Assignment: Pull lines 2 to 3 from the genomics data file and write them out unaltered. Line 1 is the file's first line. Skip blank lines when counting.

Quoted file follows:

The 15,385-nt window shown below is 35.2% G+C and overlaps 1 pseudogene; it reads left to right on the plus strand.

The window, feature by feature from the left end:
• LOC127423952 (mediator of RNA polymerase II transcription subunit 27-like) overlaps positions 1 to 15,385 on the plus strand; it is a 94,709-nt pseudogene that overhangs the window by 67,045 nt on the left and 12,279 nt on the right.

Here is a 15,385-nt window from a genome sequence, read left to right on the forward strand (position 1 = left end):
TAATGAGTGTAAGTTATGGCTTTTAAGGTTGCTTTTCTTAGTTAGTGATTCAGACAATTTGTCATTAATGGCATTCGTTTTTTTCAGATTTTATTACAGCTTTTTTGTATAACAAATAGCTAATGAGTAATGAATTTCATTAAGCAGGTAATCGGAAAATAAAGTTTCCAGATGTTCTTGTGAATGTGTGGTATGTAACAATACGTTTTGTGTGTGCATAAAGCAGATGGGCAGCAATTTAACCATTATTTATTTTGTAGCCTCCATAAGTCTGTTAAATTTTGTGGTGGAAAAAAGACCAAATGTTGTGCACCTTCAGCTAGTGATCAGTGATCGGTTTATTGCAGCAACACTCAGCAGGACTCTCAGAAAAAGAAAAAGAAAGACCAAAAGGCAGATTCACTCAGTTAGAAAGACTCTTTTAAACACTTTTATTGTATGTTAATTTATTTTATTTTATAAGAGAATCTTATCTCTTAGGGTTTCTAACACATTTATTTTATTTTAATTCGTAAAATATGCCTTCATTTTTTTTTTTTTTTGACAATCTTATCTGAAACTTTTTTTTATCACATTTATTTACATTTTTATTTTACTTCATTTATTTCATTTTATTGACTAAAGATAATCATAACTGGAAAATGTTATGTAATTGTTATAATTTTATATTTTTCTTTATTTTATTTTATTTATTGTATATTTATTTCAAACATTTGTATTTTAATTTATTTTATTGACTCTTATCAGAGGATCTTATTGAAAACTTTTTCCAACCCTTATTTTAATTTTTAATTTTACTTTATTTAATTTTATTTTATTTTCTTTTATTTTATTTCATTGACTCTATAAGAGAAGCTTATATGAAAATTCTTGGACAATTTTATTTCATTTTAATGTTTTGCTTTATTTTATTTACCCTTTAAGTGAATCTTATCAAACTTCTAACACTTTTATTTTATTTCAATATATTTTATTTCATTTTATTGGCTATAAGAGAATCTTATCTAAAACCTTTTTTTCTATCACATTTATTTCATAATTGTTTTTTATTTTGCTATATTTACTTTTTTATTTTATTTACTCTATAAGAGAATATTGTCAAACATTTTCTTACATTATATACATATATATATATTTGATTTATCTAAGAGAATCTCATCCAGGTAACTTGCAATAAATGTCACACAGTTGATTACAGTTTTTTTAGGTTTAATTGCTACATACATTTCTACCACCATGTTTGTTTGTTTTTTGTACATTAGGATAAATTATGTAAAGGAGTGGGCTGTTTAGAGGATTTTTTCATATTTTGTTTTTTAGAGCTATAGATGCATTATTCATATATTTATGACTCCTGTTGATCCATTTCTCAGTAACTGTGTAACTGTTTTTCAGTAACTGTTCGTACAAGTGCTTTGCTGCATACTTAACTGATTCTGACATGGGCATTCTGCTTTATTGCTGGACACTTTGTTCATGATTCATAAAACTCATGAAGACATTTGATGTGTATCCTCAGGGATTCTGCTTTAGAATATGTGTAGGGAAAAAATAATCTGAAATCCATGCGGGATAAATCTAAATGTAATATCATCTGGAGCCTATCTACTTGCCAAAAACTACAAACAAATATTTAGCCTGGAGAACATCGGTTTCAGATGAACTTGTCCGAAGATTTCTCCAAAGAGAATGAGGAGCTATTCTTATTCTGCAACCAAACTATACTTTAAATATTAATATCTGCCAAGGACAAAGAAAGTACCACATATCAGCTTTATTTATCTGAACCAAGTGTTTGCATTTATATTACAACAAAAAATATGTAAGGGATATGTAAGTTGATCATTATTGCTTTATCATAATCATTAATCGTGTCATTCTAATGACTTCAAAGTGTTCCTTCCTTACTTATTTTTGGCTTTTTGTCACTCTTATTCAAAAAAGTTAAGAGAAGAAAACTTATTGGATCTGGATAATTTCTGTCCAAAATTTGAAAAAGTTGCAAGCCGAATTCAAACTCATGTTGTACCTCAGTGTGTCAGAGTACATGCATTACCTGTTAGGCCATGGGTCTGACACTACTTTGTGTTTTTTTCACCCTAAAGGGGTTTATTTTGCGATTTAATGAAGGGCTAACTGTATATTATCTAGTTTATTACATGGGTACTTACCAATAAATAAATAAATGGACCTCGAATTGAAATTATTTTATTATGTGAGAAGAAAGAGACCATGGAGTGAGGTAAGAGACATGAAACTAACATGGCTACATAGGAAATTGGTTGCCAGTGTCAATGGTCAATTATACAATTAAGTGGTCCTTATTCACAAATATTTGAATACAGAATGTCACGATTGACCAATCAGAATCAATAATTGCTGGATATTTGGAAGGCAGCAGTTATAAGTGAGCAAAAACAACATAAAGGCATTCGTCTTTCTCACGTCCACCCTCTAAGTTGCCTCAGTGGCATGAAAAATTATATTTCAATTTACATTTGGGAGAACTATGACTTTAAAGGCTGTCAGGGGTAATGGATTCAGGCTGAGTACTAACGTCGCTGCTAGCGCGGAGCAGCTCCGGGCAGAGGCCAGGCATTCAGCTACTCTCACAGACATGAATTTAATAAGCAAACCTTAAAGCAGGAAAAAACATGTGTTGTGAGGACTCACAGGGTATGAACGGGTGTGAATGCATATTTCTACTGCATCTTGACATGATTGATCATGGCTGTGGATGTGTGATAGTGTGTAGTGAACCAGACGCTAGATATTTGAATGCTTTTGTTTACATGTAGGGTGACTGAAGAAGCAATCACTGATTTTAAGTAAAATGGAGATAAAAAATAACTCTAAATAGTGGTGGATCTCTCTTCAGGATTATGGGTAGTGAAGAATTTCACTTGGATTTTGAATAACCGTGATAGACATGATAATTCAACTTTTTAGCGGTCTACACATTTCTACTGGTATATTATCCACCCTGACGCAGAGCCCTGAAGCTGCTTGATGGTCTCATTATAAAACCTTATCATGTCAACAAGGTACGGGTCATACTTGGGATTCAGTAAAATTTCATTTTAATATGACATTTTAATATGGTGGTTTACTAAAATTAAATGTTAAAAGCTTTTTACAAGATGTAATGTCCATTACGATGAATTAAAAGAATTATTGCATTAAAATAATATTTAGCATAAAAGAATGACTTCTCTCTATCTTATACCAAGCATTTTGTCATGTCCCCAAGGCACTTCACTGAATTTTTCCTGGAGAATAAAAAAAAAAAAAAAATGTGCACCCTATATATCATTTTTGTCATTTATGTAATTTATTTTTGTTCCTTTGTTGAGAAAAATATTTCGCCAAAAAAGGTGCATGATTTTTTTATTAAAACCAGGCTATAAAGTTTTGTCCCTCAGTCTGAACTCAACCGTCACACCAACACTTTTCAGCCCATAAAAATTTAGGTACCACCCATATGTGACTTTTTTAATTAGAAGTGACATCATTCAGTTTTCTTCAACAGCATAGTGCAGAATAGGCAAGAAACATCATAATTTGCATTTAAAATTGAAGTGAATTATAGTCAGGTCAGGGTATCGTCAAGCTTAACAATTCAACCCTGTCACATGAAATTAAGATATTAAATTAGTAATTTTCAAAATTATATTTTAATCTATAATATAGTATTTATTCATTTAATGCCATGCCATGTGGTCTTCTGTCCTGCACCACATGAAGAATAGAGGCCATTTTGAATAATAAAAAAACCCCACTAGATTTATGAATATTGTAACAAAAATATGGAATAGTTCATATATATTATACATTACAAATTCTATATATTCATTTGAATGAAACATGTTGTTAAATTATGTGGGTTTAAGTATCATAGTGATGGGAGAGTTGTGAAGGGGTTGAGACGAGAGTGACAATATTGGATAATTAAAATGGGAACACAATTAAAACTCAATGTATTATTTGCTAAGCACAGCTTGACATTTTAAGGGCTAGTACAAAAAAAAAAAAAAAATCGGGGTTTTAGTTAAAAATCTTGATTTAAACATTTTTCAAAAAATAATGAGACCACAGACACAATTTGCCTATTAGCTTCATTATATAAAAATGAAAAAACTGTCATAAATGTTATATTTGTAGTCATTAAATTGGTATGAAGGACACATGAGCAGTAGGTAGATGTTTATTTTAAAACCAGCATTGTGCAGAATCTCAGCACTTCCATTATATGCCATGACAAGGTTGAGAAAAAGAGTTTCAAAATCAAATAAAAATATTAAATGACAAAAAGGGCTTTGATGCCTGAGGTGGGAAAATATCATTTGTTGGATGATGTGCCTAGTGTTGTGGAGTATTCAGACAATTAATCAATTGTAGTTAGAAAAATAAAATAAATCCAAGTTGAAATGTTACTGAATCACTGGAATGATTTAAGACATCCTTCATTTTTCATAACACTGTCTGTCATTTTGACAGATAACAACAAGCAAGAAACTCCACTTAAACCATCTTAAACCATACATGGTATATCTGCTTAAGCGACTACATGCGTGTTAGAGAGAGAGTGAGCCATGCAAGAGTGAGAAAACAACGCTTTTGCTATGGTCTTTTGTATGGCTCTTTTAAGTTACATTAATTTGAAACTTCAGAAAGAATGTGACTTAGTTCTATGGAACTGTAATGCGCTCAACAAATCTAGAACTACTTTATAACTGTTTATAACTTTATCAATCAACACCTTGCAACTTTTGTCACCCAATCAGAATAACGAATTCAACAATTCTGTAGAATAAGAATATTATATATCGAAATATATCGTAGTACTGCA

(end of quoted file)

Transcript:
The window, feature by feature from the left end:
• LOC127423952 (mediator of RNA polymerase II transcription subunit 27-like) overlaps positions 1 to 15,385 on the plus strand; it is a 94,709-nt pseudogene that overhangs the window by 67,045 nt on the left and 12,279 nt on the right.